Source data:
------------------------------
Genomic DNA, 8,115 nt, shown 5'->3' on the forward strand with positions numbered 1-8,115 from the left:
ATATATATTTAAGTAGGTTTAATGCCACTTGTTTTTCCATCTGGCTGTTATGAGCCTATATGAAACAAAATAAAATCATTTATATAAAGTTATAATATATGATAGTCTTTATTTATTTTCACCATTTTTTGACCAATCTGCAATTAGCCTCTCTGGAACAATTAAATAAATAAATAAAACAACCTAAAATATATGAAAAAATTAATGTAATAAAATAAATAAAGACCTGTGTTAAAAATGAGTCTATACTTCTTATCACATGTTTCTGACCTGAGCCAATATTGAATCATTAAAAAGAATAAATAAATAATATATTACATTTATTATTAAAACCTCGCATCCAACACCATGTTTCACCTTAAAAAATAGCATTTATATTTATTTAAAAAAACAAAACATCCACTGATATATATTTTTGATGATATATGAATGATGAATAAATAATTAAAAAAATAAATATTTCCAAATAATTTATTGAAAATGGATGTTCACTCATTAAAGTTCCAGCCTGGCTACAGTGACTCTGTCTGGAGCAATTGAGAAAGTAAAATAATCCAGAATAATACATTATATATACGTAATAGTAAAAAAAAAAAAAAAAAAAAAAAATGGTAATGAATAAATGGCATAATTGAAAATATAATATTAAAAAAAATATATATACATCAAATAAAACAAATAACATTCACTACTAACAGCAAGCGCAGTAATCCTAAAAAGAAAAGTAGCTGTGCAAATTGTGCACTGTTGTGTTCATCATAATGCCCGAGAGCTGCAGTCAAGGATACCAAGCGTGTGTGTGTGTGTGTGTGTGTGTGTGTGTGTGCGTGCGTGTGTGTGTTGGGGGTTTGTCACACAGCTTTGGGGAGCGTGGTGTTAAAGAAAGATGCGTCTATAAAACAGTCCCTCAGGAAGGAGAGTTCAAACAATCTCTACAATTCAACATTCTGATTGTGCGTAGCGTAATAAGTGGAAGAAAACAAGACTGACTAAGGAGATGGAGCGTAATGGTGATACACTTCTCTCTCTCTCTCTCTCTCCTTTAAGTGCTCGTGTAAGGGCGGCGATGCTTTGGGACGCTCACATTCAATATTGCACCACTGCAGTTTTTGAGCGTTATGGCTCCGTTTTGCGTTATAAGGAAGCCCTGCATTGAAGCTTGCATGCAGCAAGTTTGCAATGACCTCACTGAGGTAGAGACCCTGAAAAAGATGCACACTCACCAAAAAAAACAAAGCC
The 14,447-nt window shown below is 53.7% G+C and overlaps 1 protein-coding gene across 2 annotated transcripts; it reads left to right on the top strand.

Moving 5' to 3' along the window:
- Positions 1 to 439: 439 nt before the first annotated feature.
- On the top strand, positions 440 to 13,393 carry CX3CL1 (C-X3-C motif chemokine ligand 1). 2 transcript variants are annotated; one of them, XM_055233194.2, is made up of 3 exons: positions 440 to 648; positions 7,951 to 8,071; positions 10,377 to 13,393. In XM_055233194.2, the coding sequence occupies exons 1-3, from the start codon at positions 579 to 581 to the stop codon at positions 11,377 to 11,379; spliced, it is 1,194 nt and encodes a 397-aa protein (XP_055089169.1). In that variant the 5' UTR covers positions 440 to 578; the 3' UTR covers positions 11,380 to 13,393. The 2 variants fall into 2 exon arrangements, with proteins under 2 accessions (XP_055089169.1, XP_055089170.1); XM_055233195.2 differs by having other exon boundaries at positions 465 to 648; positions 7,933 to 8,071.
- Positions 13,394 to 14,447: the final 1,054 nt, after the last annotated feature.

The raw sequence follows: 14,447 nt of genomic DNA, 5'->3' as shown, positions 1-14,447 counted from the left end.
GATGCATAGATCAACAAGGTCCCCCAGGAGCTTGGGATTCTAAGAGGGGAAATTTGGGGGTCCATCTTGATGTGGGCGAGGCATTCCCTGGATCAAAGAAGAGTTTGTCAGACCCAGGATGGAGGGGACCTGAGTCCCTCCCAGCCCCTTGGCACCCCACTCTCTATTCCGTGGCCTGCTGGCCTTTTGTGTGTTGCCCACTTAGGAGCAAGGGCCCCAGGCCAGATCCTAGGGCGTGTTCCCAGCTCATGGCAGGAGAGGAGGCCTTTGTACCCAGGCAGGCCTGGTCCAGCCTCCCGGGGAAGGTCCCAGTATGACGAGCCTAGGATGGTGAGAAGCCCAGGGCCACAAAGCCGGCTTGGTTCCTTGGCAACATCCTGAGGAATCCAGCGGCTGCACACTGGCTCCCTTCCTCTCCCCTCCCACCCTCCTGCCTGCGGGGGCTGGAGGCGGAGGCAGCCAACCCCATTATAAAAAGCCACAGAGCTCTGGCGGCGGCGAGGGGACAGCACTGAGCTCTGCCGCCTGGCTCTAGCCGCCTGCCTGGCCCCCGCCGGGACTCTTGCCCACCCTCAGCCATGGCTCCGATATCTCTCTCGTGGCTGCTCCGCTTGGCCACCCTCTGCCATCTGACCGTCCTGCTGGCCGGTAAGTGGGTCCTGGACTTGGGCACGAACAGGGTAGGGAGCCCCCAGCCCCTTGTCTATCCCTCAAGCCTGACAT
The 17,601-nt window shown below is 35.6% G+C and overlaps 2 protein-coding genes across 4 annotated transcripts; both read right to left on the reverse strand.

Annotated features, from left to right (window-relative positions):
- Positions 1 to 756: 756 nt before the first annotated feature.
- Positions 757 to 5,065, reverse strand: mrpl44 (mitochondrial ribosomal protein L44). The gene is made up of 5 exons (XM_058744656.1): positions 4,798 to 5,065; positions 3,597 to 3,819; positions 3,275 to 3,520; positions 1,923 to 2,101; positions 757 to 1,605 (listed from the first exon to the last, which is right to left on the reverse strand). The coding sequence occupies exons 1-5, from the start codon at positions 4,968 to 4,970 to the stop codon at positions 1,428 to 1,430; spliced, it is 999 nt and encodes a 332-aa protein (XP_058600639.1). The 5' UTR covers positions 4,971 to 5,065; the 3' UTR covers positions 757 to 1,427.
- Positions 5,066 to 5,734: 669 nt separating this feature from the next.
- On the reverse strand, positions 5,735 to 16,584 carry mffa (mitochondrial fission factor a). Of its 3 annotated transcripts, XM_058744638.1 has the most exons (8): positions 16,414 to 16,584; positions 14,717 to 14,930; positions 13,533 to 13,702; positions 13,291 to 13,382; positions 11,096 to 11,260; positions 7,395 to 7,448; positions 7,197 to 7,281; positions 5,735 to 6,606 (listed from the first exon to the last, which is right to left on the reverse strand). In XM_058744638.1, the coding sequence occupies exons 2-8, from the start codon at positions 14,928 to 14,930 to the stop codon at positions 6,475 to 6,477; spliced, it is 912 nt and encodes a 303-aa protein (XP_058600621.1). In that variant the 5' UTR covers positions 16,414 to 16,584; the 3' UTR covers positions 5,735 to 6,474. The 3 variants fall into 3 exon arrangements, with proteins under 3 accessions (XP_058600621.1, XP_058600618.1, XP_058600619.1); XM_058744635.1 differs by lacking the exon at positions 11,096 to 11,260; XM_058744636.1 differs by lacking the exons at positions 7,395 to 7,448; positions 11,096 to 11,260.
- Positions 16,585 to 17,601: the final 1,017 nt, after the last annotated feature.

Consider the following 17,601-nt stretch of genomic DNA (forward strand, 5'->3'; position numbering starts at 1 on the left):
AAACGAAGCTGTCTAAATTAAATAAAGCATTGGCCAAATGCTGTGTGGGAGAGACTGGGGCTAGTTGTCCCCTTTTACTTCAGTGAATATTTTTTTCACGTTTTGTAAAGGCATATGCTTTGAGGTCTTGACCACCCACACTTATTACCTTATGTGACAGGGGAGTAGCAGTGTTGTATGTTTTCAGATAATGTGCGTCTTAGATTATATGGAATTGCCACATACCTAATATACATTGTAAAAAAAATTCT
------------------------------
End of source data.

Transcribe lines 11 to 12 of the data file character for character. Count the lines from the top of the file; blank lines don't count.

Annotated features, from left to right (window-relative positions):
- Positions 1 to 756: 756 nt before the first annotated feature.